On Tuesday a steady procession of elementary students climbed into chairs at the Paul Mitchell The School and were transformed from apprehensive to glowing.
The students were participating in Colonial School District’s Operation Hair Care, a program that offers homeless students help with hair and makeup styling.
It’s also for students whose families are financially challenged.
It involved about 15 younger students who received shampoos and hair cuts and about 15 William Penn High School students, all of whom hope to go into hair care, makeup and beauty.
The younger students were mesmerized by colorful drapes fastened around them for the cuts. One bright yellow included cartoons of jungle animals and really popped against the black of the studio.
It was an honor to be able to work with the kids, said Monique Lusby, a former student at Paul Mitchell.
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“They’re so excited and happy that it’s their first time here,” she said. “I love it. It’s just a great day and it feels good to give back to the kids and make them feel great.”
Senior Chemdiya Apere was thrilled to be working with Paul Mitchell professionals. She was able to tour the studio and listen to talks about choosing hair and makeup to suit your own hair.
History of Operation Hair Care
Lauren Wilson, public information officer of Colonial School District, started Operation Hair Care in 2018.
“It started out of a conversation I was having with a family crisis therapist,” Wilson said. “We were simply walking down the hall and a student that passed by had his hood up.”
The therapist told her the child likely didn’t want anyone to see his hair because he lived in a motel and his family couldn’t afford to get it cut.
Wilson, who believes the adage of when you look good, you feel good holds true, said it made her think about how a student’s hair affects self esteem and social behavior in and out of the classroom.
In its first year, Operation Hair Care involved only Wilson’s personal hair stylist, who cut a handful of students’ hair.
Now, dozens of students are served, with a trip to the hair studio four times a year.
It’s a win-win, as the Paul Mitchell students need to fulfill a certain number of community service hours.
Most of the younger Colonial students have never been in a professional hair studio, Wilson pointed out, so it’s a great experience that benefits the young students, aspiring stylists and Paul The School.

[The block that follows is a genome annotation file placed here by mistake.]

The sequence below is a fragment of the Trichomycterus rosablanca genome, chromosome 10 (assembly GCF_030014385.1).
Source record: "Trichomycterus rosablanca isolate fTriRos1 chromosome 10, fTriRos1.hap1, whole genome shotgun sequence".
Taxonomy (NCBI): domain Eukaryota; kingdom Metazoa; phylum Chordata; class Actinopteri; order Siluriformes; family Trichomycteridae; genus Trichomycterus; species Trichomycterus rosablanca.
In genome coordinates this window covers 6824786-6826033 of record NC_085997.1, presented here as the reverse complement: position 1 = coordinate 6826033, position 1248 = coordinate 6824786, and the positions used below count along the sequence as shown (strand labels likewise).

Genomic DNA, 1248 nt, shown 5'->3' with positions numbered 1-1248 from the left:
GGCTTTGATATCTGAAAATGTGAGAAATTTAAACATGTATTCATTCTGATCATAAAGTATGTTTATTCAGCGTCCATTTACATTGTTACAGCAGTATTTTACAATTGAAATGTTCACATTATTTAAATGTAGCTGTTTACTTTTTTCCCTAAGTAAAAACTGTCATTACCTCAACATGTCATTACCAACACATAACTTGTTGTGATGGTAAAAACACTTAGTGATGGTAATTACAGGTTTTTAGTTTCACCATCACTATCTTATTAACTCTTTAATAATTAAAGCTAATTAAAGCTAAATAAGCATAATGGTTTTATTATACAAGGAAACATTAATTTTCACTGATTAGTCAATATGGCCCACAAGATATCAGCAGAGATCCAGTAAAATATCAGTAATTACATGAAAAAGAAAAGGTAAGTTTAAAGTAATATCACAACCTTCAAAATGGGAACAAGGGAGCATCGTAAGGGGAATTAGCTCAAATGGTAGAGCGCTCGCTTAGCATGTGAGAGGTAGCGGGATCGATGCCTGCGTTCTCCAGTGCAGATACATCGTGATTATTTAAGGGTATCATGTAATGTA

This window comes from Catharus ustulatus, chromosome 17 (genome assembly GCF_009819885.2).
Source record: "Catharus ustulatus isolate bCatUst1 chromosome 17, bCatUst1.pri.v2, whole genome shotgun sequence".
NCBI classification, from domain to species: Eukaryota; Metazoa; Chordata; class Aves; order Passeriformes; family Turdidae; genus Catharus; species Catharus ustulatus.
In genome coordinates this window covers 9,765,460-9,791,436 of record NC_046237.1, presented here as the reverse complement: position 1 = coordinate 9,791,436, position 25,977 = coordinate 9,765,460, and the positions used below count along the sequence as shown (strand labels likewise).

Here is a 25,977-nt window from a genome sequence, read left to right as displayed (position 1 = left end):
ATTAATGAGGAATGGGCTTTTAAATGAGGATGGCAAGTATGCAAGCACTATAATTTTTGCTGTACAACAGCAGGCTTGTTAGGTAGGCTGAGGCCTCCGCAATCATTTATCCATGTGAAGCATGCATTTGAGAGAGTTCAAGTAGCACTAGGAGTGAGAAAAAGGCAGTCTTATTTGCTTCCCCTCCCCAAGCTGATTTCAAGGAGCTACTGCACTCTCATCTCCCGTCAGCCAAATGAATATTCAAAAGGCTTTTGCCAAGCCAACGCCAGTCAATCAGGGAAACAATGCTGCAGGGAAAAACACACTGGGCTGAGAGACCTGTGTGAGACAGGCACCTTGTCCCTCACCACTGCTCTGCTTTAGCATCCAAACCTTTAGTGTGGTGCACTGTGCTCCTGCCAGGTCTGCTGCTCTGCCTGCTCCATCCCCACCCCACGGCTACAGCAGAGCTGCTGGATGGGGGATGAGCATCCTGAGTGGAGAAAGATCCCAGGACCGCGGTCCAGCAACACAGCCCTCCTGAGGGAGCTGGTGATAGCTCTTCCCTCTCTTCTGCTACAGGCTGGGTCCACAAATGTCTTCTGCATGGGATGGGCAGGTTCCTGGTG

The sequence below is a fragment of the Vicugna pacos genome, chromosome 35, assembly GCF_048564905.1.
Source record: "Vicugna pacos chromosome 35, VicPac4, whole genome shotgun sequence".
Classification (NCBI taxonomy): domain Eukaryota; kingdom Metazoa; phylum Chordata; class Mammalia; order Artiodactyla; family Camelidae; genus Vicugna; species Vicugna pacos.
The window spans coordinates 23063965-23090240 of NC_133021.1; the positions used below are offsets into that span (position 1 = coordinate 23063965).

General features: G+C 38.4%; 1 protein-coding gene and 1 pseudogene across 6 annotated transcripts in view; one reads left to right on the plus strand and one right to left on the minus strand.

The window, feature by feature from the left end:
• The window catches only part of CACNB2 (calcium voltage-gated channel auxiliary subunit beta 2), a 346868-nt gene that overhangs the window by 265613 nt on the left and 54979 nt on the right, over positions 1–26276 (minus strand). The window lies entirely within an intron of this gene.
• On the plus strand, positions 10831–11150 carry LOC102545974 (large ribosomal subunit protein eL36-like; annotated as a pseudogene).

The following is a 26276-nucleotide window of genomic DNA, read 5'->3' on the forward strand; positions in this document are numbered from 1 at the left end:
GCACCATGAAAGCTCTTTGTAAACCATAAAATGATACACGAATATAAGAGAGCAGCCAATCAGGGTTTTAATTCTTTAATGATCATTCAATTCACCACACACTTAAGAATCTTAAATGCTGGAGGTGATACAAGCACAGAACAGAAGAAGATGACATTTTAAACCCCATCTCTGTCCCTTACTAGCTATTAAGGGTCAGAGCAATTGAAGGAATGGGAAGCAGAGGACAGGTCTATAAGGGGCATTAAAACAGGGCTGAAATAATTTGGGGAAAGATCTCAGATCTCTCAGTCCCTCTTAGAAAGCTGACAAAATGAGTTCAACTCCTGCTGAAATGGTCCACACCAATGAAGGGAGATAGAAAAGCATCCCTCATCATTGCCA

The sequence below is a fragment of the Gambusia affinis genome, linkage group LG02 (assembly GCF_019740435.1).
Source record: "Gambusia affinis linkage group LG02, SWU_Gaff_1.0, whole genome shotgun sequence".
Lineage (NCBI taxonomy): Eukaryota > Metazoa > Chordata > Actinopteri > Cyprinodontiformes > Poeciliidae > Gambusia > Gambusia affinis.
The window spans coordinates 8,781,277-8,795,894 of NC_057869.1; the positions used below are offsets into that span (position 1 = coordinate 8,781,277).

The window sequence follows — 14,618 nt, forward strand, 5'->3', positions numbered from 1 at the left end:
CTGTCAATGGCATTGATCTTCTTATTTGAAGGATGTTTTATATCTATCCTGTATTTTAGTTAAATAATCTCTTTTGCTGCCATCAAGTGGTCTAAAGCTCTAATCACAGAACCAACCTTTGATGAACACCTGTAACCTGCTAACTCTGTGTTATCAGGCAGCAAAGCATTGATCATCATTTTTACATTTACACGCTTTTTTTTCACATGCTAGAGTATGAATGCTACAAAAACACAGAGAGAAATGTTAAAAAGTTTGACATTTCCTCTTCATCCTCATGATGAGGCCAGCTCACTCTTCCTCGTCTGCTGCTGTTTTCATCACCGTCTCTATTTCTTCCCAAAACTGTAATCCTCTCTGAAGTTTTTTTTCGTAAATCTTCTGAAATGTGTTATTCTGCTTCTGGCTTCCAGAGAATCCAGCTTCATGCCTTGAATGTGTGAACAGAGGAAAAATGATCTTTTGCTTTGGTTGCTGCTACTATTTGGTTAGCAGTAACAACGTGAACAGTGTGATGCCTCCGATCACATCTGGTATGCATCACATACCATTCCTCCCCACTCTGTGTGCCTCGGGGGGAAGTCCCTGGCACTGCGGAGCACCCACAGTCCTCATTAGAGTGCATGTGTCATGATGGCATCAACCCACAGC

The older students also were told what products work best with different hair styles and textures, several cutting techniques and how to properly curl hair.
The talks by Paul Mitchell experts included what it takes to get into the school and succeed in the field.
“We also wanted to show them what is available as they enter into their new world after graduating,” said Lusby, a Paul Mitchell student who recently became part of the staff.
Lusby said the high school students who want to go into the field have a lot of great options.
“College is definitely a great option, but we’re also an option where you can grow and have your own career,” she said.
William Penn’s Apere said the training from professionals while working on the students’ hair is much more interactive and informative than a YouTube tutorial.
“Coming here shows me and the girls how to do stuff independently,” she said. “They helped explain how to do our makeup and how to do our own hair, based on everyone’s individual hair and body.”
Veronica Jones, a Paul Mitchell stylist, said she loves children but doesn’t have any, so her profession is one way to put a smile on a child’s face.
“They can’t take care of themselves so I like them to be able to pick their own hairstyle for me to give them,” she said. “Kids like to look good like we do. They might not care as much, but they definitely have a fashion sense.”
Raised in Doylestown, Pennsylvania, Jarek earned a B.A. in journalism and a B.A. in political science from Temple University in 2021. After running CNN’s Michael Smerconish’s YouTube channel, Jarek became a reporter for the Bucks County Herald before joining Delaware LIVE News.
Jarek can be reached by email at [email protected] or by phone at (215) 450-9982. Follow him on Twitter @jarekrutz
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